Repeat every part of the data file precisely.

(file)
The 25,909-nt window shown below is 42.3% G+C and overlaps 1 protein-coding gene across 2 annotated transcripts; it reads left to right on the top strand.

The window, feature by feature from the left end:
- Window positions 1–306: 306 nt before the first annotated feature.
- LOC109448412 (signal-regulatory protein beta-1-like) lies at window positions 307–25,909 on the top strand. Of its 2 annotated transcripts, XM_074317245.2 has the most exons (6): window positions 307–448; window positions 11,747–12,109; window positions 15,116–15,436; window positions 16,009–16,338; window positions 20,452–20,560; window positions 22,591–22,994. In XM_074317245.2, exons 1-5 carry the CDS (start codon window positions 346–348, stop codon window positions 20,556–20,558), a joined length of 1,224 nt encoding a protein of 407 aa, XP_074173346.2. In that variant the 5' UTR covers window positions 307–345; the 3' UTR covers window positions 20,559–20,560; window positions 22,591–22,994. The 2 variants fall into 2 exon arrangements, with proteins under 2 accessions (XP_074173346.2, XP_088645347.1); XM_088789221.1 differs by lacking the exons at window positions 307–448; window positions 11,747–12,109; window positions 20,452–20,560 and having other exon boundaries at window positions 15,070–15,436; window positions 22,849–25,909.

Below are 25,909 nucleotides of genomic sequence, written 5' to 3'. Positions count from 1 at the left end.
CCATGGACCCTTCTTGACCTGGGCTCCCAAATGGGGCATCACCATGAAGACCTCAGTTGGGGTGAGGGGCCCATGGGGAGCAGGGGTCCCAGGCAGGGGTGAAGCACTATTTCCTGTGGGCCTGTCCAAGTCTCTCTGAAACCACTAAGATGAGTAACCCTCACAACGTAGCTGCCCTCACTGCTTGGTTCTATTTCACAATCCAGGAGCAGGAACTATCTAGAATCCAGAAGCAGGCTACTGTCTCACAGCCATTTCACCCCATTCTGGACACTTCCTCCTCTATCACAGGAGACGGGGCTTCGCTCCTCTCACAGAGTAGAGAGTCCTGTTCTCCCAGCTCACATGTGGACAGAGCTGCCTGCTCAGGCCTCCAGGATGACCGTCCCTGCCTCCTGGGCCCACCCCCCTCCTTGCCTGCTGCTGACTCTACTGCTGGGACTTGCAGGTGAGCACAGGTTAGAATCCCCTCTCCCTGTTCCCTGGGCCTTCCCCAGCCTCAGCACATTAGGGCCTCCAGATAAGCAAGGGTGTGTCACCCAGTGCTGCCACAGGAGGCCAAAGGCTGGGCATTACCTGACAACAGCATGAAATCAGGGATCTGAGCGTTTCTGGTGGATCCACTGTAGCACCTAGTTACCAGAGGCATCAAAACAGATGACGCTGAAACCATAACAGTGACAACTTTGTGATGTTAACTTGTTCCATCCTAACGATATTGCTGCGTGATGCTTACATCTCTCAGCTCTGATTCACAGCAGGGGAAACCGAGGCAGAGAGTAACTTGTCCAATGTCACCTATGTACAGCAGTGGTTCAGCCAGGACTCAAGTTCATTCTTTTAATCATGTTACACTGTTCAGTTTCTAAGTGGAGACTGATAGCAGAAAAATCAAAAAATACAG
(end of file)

The 25,909-nt window shown below is 42.3% G+C and overlaps 1 protein-coding gene across 2 annotated transcripts; it reads left to right on the top strand.

The window, feature by feature from the left end:
- Window positions 1–306: 306 nt before the first annotated feature.
- LOC109448412 (signal-regulatory protein beta-1-like) lies at window positions 307–25,909 on the top strand. Of its 2 annotated transcripts, XM_074317245.2 has the most exons (6): window positions 307–448; window positions 11,747–12,109; window positions 15,116–15,436; window positions 16,009–16,338; window positions 20,452–20,560; window positions 22,591–22,994. In XM_074317245.2, exons 1-5 carry the CDS (start codon window positions 346–348, stop codon window positions 20,556–20,558), a joined length of 1,224 nt encoding a protein of 407 aa, XP_074173346.2. In that variant the 5' UTR covers window positions 307–345; the 3' UTR covers window positions 20,559–20,560; window positions 22,591–22,994. The 2 variants fall into 2 exon arrangements, with proteins under 2 accessions (XP_074173346.2, XP_088645347.1); XM_088789221.1 differs by lacking the exons at window positions 307–448; window positions 11,747–12,109; window positions 20,452–20,560 and having other exon boundaries at window positions 15,070–15,436; window positions 22,849–25,909.

Below are 25,909 nucleotides of genomic sequence, written 5' to 3'. Positions count from 1 at the left end.
CCATGGACCCTTCTTGACCTGGGCTCCCAAATGGGGCATCACCATGAAGACCTCAGTTGGGGTGAGGGGCCCATGGGGAGCAGGGGTCCCAGGCAGGGGTGAAGCACTATTTCCTGTGGGCCTGTCCAAGTCTCTCTGAAACCACTAAGATGAGTAACCCTCACAACGTAGCTGCCCTCACTGCTTGGTTCTATTTCACAATCCAGGAGCAGGAACTATCTAGAATCCAGAAGCAGGCTACTGTCTCACAGCCATTTCACCCCATTCTGGACACTTCCTCCTCTATCACAGGAGACGGGGCTTCGCTCCTCTCACAGAGTAGAGAGTCCTGTTCTCCCAGCTCACATGTGGACAGAGCTGCCTGCTCAGGCCTCCAGGATGACCGTCCCTGCCTCCTGGGCCCACCCCCCTCCTTGCCTGCTGCTGACTCTACTGCTGGGACTTGCAGGTGAGCACAGGTTAGAATCCCCTCTCCCTGTTCCCTGGGCCTTCCCCAGCCTCAGCACATTAGGGCCTCCAGATAAGCAAGGGTGTGTCACCCAGTGCTGCCACAGGAGGCCAAAGGCTGGGCATTACCTGACAACAGCATGAAATCAGGGATCTGAGCGTTTCTGGTGGATCCACTGTAGCACCTAGTTACCAGAGGCATCAAAACAGATGACGCTGAAACCATAACAGTGACAACTTTGTGATGTTAACTTGTTCCATCCTAACGATATTGCTGCGTGATGCTTACATCTCTCAGCTCTGATTCACAGCAGGGGAAACCGAGGCAGAGAGTAACTTGTCCAATGTCACCTATGTACAGCAGTGGTTCAGCCAGGACTCAAGTTCATTCTTTTAATCATGTTACACTGTTCAGTTTCTAAGTGGAGACTGATAGCAGAAAAATCAAAAAATACAG